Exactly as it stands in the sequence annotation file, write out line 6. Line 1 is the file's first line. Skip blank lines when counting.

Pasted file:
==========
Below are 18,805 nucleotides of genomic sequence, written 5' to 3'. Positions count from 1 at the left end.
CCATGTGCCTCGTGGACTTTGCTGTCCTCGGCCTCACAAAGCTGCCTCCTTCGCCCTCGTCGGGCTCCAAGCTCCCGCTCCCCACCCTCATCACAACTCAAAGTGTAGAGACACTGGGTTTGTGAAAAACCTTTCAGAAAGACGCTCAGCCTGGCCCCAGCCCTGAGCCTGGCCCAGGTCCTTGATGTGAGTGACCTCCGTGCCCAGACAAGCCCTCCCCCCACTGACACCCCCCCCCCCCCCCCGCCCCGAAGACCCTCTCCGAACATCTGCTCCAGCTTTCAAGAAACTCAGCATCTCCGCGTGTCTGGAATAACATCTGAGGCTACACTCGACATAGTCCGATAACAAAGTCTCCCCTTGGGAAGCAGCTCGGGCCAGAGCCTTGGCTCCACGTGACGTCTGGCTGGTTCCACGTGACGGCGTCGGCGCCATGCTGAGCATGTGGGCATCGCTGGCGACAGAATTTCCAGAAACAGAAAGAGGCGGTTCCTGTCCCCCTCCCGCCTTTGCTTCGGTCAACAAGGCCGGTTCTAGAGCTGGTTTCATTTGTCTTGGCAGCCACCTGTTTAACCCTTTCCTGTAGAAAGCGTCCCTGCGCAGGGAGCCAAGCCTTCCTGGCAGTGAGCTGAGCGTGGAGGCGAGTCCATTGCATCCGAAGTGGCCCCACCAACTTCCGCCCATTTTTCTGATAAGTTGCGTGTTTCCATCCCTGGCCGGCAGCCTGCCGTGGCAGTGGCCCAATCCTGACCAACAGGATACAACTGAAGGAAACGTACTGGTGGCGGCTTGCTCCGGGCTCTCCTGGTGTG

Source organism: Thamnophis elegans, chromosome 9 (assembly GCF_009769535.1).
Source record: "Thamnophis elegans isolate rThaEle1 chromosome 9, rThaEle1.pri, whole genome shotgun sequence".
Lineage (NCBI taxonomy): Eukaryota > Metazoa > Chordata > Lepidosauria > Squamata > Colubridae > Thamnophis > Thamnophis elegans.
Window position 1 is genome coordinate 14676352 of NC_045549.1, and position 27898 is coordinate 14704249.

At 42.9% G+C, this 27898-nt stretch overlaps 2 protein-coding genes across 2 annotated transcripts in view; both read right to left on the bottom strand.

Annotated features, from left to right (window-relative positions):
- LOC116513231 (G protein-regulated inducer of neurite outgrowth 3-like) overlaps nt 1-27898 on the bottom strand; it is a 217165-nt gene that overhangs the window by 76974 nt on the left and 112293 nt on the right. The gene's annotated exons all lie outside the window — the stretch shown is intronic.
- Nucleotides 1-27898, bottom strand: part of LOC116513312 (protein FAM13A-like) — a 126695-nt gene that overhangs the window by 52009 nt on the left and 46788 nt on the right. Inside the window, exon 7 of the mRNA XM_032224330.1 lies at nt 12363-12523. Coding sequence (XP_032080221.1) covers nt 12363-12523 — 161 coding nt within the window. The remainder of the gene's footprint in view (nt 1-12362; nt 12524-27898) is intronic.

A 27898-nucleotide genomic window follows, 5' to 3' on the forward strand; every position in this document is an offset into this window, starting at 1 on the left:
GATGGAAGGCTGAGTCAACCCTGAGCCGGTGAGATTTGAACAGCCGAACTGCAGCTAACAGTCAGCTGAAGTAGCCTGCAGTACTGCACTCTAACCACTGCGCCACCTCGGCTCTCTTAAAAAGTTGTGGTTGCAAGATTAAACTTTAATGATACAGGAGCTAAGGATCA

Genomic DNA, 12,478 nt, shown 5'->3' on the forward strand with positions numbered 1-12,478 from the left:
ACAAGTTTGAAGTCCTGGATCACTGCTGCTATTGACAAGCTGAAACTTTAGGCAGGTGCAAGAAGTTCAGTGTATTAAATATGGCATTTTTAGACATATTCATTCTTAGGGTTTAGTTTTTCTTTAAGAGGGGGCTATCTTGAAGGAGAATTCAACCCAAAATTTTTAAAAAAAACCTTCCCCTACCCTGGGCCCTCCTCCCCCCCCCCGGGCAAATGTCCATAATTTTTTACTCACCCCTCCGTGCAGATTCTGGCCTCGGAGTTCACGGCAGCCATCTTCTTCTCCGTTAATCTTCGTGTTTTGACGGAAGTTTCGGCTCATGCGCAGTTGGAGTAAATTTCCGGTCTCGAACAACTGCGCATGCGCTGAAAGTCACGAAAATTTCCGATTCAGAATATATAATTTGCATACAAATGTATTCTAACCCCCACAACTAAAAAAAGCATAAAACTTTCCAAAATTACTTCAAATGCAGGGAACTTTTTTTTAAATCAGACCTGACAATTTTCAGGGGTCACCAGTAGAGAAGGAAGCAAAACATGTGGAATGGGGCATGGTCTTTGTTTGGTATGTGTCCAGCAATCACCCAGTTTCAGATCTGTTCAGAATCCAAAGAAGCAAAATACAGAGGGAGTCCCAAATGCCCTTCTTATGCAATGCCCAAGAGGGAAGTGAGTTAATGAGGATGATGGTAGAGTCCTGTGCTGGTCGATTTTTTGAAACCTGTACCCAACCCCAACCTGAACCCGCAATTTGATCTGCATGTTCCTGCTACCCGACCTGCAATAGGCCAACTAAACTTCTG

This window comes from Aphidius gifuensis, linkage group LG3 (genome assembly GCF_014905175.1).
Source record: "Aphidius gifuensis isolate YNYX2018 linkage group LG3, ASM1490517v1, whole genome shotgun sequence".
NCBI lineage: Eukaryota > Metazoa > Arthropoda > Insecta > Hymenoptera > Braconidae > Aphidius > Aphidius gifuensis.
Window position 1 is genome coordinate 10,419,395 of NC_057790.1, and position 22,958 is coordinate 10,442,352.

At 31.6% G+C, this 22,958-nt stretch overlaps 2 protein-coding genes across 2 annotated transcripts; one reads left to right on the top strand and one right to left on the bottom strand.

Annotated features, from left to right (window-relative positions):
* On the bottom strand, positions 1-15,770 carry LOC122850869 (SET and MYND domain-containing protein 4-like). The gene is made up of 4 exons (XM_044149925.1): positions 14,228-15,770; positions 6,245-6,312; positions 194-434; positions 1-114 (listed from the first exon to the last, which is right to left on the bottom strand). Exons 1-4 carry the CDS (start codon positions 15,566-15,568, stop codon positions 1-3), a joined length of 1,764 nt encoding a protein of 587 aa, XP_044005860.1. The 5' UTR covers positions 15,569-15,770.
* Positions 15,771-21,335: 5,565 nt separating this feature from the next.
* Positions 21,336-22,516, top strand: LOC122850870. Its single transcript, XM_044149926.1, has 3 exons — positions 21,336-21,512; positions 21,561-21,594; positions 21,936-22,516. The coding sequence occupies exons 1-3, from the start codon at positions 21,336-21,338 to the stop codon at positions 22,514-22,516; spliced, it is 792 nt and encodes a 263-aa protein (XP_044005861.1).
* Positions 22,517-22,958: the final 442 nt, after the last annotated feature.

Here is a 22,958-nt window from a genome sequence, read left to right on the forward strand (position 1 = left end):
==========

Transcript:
Window position 1 is genome coordinate 14676352 of NC_045549.1, and position 27898 is coordinate 14704249.